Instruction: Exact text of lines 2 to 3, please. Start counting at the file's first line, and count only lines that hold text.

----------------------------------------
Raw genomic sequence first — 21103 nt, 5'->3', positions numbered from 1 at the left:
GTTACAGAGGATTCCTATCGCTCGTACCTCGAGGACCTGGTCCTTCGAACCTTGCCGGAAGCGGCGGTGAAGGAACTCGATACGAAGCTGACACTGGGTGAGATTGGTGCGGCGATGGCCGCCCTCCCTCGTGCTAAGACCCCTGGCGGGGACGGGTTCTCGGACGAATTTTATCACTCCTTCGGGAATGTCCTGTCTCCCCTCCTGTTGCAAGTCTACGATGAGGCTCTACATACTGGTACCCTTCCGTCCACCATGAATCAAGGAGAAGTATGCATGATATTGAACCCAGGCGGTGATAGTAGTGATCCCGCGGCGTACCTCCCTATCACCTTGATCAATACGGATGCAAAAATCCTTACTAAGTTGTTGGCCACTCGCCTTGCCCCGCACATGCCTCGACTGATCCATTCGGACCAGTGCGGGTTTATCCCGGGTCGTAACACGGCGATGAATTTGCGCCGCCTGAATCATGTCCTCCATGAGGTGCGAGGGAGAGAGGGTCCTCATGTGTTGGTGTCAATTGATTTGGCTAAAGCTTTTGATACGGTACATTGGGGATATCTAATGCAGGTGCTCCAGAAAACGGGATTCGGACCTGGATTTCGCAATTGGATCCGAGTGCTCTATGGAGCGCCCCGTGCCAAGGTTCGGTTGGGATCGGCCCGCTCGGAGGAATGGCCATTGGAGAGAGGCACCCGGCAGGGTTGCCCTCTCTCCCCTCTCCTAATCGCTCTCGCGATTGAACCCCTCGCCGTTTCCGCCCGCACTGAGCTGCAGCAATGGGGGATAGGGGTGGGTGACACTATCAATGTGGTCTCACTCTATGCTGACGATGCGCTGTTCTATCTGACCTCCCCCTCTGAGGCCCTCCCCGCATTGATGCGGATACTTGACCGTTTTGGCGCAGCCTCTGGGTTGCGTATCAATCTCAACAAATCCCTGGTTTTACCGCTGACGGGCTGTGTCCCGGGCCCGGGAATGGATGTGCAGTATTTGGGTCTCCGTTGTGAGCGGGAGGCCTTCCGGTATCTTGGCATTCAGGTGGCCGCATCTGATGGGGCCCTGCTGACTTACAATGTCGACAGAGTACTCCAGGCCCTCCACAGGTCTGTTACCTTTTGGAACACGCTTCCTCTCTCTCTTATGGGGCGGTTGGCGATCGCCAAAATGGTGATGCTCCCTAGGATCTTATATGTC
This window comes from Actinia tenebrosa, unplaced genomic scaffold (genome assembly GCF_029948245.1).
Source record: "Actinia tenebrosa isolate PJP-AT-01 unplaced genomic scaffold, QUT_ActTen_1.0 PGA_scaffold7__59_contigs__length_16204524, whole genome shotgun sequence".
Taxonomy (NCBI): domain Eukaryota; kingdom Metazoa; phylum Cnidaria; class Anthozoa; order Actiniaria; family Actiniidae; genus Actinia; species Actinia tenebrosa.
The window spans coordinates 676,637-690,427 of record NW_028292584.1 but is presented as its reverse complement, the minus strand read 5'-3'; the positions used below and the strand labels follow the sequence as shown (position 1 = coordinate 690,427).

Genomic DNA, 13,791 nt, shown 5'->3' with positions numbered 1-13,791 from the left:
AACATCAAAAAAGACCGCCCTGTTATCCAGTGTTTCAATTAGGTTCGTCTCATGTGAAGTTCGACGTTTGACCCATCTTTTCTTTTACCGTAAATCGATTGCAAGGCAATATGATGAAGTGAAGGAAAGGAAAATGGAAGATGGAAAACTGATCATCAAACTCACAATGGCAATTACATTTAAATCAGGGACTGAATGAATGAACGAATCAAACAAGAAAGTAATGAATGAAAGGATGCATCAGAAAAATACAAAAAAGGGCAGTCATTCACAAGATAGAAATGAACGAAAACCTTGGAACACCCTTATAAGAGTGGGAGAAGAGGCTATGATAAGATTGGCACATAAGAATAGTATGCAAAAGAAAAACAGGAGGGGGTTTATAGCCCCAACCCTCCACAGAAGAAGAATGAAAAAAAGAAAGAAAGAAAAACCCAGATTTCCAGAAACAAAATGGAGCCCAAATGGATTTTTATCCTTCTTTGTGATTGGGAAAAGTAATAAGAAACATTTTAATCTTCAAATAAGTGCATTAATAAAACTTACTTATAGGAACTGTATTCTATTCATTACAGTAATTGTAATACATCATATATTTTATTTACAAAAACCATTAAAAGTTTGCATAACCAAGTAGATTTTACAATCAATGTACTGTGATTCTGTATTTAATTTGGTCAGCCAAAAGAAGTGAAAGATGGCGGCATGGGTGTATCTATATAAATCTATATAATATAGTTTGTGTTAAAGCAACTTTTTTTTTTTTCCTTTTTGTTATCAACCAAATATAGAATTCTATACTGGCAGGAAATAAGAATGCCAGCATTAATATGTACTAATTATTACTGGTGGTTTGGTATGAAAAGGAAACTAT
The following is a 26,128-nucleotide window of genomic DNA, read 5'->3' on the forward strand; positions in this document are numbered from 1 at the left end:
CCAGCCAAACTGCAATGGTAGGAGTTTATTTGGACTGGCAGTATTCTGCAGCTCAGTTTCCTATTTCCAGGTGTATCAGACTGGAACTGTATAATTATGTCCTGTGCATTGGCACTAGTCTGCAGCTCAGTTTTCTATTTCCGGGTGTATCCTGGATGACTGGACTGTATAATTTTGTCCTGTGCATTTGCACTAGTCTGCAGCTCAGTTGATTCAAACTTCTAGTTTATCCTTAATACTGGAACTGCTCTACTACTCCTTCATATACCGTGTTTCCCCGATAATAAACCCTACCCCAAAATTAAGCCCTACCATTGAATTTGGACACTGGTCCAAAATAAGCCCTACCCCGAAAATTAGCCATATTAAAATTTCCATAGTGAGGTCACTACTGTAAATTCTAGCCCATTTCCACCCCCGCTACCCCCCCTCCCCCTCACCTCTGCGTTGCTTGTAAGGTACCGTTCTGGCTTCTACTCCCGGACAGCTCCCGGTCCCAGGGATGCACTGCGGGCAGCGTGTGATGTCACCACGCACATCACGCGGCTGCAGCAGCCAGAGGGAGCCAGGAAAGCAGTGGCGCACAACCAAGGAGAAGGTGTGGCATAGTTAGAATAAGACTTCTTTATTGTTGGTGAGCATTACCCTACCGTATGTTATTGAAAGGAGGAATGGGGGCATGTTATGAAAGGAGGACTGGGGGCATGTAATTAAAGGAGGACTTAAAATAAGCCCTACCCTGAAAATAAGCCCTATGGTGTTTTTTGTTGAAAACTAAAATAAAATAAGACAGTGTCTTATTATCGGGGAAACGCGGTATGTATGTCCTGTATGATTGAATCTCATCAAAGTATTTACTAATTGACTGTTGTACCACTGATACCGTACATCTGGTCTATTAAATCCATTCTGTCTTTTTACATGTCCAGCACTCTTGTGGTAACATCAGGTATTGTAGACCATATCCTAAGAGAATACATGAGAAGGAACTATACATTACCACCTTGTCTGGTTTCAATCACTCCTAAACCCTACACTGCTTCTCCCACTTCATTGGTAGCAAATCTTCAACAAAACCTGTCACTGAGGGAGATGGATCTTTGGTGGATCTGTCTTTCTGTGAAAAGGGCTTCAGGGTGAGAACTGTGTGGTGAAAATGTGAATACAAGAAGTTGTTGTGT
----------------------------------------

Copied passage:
GTTACAGAGGATTCCTATCGCTCGTACCTCGAGGACCTGGTCCTTCGAACCTTGCCGGAAGCGGCGGTGAAGGAACTCGATACGAAGCTGACACTGGGTGAGATTGGTGCGGCGATGGCCGCCCTCCCTCGTGCTAAGACCCCTGGCGGGGACGGGTTCTCGGACGAATTTTATCACTCCTTCGGGAATGTCCTGTCTCCCCTCCTGTTGCAAGTCTACGATGAGGCTCTACATACTGGTACCCTTCCGTCCACCATGAATCAAGGAGAAGTATGCATGATATTGAACCCAGGCGGTGATAGTAGTGATCCCGCGGCGTACCTCCCTATCACCTTGATCAATACGGATGCAAAAATCCTTACTAAGTTGTTGGCCACTCGCCTTGCCCCGCACATGCCTCGACTGATCCATTCGGACCAGTGCGGGTTTATCCCGGGTCGTAACACGGCGATGAATTTGCGCCGCCTGAATCATGTCCTCCATGAGGTGCGAGGGAGAGAGGGTCCTCATGTGTTGGTGTCAATTGATTTGGCTAAAGCTTTTGATACGGTACATTGGGGATATCTAATGCAGGTGCTCCAGAAAACGGGATTCGGACCTGGATTTCGCAATTGGATCCGAGTGCTCTATGGAGCGCCCCGTGCCAAGGTTCGGTTGGGATCGGCCCGCTCGGAGGAATGGCCATTGGAGAGAGGCACCCGGCAGGGTTGCCCTCTCTCCCCTCTCCTAATCGCTCTCGCGATTGAACCCCTCGCCGTTTCCGCCCGCACTGAGCTGCAGCAATGGGGGATAGGGGTGGGTGACACTATCAATGTGGTCTCACTCTATGCTGACGATGCGCTGTTCTATCTGACCTCCCCCTCTGAGGCCCTCCCCGCATTGATGCGGATACTTGACCGTTTTGGCGCAGCCTCTGGGTTGCGTATCAATCTCAACAAATCCCTGGTTTTACCGCTGACGGGCTGTGTCCCGGGCCCGGGAATGGATGTGCAGTATTTGGGTCTCCGTTGTGAGCGGGAGGCCTTCCGGTATCTTGGCATTCAGGTGGCCGCATCTGATGGGGCCCTGCTGACTTACAATGTCGACAGAGTACTCCAGGCCCTCCACAGGTCTGTTACCTTTTGGAACACGCTTCCTCTCTCTCTTATGGGGCGGTTGGCGATCGCCAAAATGGTGATGCTCCCTAGGATCTTATATGTC
This window comes from Actinia tenebrosa, unplaced genomic scaffold (genome assembly GCF_029948245.1).